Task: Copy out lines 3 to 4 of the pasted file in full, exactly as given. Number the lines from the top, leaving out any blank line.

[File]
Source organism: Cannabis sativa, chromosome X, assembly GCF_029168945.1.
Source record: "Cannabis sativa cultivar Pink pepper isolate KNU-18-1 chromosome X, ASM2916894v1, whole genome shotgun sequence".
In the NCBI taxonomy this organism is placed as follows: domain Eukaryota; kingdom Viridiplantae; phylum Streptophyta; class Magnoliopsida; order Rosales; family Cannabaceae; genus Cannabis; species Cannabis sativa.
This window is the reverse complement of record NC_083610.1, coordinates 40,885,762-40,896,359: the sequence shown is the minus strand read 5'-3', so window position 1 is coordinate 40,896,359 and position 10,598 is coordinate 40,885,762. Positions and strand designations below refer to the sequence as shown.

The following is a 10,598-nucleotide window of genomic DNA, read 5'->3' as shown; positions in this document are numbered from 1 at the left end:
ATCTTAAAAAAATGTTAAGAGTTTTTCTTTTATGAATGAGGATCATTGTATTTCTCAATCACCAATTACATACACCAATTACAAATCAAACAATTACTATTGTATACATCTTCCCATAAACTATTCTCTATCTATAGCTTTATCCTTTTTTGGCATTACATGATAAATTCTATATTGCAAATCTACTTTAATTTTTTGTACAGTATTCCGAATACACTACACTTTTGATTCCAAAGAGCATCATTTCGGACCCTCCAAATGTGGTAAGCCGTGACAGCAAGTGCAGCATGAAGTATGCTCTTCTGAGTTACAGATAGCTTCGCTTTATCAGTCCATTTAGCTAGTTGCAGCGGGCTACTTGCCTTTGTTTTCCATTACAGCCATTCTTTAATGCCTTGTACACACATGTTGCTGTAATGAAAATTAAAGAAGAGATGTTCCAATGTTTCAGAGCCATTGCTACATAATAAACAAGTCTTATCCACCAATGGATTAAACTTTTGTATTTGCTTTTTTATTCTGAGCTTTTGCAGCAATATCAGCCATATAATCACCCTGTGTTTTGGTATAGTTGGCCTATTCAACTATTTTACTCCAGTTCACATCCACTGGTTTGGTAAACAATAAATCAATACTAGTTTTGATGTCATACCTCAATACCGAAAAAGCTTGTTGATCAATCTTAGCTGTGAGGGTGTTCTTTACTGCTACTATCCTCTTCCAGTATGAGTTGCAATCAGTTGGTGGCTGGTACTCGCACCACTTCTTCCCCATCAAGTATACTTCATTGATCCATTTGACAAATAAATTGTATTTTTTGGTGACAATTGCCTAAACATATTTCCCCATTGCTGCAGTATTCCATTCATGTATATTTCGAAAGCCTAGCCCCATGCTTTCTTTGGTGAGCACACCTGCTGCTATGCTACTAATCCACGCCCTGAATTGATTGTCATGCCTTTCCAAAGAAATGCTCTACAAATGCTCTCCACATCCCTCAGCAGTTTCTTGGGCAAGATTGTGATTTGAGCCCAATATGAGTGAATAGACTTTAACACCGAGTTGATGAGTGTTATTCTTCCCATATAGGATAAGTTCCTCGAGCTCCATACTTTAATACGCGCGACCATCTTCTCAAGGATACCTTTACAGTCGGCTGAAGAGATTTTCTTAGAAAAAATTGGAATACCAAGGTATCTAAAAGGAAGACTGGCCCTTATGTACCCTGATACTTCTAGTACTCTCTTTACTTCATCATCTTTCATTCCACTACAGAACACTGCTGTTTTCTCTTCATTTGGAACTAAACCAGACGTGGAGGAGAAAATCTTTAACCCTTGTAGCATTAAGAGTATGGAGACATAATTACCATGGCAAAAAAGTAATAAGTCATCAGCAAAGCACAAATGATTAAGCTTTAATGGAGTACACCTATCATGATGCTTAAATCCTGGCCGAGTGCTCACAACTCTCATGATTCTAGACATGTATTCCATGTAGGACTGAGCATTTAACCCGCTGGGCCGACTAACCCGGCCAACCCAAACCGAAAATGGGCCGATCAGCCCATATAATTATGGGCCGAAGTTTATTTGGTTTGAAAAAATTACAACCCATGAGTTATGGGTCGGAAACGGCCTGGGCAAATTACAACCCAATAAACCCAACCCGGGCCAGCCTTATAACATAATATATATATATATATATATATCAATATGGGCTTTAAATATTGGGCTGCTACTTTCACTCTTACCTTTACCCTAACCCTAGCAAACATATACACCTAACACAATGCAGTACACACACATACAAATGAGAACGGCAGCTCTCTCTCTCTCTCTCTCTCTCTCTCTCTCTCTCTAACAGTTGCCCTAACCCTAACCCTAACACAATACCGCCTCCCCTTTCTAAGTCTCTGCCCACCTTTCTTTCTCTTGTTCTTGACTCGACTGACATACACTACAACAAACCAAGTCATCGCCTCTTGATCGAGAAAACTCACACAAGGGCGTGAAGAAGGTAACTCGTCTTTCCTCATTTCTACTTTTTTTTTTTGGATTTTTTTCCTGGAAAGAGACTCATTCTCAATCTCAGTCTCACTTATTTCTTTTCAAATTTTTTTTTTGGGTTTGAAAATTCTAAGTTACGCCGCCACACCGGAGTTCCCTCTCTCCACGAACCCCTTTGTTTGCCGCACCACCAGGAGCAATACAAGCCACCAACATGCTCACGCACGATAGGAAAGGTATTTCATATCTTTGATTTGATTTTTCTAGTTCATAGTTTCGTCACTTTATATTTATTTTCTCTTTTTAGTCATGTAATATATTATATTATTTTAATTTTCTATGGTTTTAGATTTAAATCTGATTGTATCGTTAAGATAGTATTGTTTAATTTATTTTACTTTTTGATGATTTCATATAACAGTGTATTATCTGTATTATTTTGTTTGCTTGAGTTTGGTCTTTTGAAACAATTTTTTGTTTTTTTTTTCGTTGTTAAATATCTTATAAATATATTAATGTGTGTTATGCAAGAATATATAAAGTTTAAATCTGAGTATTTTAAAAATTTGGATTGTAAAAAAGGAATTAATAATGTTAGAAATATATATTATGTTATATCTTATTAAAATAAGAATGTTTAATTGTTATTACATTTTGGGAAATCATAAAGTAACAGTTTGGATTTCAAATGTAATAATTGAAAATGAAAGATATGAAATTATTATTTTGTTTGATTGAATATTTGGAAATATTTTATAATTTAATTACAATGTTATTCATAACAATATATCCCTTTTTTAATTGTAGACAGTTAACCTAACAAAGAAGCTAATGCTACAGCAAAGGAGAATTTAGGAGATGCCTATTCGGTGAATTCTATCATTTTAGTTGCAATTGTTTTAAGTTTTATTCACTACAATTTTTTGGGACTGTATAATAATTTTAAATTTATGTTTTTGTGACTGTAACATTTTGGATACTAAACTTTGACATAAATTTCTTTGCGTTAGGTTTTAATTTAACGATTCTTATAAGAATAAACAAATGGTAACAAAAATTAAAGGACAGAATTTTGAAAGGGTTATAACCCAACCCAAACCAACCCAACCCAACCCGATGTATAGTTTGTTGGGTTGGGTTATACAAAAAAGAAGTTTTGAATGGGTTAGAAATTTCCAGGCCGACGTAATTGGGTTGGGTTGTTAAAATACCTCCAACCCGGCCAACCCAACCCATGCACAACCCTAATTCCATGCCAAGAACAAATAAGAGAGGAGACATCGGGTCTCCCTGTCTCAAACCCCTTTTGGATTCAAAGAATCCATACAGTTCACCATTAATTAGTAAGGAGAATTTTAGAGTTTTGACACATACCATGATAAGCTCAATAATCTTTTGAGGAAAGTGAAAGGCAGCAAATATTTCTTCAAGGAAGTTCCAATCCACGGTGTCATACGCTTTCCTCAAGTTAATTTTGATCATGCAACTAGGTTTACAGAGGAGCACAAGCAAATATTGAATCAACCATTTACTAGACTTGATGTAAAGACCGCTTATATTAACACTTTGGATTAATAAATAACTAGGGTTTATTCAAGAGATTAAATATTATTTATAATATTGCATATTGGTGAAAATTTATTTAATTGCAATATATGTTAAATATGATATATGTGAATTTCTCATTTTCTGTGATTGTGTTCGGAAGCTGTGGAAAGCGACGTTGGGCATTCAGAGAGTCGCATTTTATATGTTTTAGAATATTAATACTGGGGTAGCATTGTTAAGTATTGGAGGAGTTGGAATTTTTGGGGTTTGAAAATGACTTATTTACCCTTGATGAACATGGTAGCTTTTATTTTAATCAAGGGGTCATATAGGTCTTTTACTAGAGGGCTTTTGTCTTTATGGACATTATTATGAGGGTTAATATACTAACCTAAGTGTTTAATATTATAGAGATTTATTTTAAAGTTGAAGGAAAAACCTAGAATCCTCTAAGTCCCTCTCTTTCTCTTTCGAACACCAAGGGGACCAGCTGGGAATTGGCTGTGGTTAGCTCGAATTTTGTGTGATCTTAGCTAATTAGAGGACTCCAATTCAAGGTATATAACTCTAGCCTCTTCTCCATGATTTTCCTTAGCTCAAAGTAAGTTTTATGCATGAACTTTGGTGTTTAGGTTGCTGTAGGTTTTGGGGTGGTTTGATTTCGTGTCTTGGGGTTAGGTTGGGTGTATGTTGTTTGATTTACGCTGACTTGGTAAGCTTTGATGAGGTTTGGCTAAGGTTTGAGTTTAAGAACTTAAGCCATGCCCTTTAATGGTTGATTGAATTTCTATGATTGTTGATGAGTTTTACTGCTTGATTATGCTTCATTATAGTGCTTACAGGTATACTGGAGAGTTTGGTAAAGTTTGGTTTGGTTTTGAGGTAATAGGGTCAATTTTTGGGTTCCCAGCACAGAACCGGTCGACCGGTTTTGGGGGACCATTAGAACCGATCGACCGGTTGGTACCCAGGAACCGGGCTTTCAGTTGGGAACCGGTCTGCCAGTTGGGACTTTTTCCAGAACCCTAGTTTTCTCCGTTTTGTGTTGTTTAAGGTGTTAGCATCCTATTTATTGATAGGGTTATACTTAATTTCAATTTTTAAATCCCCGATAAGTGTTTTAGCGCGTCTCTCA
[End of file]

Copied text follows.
In the NCBI taxonomy this organism is placed as follows: domain Eukaryota; kingdom Viridiplantae; phylum Streptophyta; class Magnoliopsida; order Rosales; family Cannabaceae; genus Cannabis; species Cannabis sativa.
This window is the reverse complement of record NC_083610.1, coordinates 40,885,762-40,896,359: the sequence shown is the minus strand read 5'-3', so window position 1 is coordinate 40,896,359 and position 10,598 is coordinate 40,885,762. Positions and strand designations below refer to the sequence as shown.